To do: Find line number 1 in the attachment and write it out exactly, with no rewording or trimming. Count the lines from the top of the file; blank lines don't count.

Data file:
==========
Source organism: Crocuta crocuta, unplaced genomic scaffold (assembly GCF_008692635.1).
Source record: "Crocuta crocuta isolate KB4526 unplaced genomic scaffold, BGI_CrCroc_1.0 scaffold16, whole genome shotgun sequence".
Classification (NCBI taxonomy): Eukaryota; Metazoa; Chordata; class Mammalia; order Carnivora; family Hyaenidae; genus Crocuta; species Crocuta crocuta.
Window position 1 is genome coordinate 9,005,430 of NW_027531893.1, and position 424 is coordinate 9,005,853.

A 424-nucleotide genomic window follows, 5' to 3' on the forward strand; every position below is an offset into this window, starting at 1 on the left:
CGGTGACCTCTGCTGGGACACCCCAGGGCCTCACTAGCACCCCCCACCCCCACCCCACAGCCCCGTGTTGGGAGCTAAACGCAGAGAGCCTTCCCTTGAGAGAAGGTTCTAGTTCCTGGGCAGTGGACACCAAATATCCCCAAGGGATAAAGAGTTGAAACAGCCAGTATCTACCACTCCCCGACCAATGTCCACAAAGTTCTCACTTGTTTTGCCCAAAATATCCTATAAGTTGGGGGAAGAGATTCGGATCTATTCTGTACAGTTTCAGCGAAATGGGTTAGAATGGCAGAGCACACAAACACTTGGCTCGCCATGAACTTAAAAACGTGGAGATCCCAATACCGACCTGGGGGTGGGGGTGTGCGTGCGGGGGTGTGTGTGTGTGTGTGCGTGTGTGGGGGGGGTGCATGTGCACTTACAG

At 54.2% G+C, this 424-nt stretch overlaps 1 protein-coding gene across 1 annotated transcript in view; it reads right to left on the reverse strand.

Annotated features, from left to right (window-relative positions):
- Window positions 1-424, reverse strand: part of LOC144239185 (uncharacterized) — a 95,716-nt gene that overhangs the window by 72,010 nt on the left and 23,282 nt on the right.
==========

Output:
Source organism: Crocuta crocuta, unplaced genomic scaffold (assembly GCF_008692635.1).